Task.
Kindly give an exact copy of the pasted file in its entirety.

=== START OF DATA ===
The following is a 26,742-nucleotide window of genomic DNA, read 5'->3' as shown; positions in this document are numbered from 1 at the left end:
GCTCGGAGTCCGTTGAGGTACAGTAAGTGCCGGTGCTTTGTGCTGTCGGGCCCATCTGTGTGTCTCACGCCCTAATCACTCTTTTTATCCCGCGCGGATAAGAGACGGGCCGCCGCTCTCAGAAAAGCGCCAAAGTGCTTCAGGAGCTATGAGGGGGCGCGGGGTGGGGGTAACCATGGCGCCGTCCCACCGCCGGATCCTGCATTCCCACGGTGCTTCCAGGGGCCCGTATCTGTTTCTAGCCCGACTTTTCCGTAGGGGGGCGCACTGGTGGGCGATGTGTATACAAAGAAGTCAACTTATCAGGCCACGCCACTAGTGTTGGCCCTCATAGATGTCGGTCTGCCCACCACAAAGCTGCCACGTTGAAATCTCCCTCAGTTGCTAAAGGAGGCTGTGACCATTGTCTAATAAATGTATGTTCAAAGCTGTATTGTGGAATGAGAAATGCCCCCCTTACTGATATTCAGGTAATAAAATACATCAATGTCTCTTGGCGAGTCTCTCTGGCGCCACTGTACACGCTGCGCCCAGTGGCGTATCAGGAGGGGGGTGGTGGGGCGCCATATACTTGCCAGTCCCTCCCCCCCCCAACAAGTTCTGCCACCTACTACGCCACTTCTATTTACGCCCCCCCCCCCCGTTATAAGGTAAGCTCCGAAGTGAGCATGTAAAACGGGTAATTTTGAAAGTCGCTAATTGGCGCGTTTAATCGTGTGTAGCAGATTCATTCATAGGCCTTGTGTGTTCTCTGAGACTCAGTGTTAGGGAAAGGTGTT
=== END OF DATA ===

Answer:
The following is a 26,742-nucleotide window of genomic DNA, read 5'->3' as shown; positions in this document are numbered from 1 at the left end:
GCTCGGAGTCCGTTGAGGTACAGTAAGTGCCGGTGCTTTGTGCTGTCGGGCCCATCTGTGTGTCTCACGCCCTAATCACTCTTTTTATCCCGCGCGGATAAGAGACGGGCCGCCGCTCTCAGAAAAGCGCCAAAGTGCTTCAGGAGCTATGAGGGGGCGCGGGGTGGGGGTAACCATGGCGCCGTCCCACCGCCGGATCCTGCATTCCCACGGTGCTTCCAGGGGCCCGTATCTGTTTCTAGCCCGACTTTTCCGTAGGGGGGCGCACTGGTGGGCGATGTGTATACAAAGAAGTCAACTTATCAGGCCACGCCACTAGTGTTGGCCCTCATAGATGTCGGTCTGCCCACCACAAAGCTGCCACGTTGAAATCTCCCTCAGTTGCTAAAGGAGGCTGTGACCATTGTCTAATAAATGTATGTTCAAAGCTGTATTGTGGAATGAGAAATGCCCCCCTTACTGATATTCAGGTAATAAAATACATCAATGTCTCTTGGCGAGTCTCTCTGGCGCCACTGTACACGCTGCGCCCAGTGGCGTATCAGGAGGGGGGTGGTGGGGCGCCATATACTTGCCAGTCCCTCCCCCCCCCAACAAGTTCTGCCACCTACTACGCCACTTCTATTTACGCCCCCCCCCCCCGTTATAAGGTAAGCTCCGAAGTGAGCATGTAAAACGGGTAATTTTGAAAGTCGCTAATTGGCGCGTTTAATCGTGTGTAGCAGATTCATTCATAGGCCTTGTGTGTTCTCTGAGACTCAGTGTTAGGGAAAGGTGTT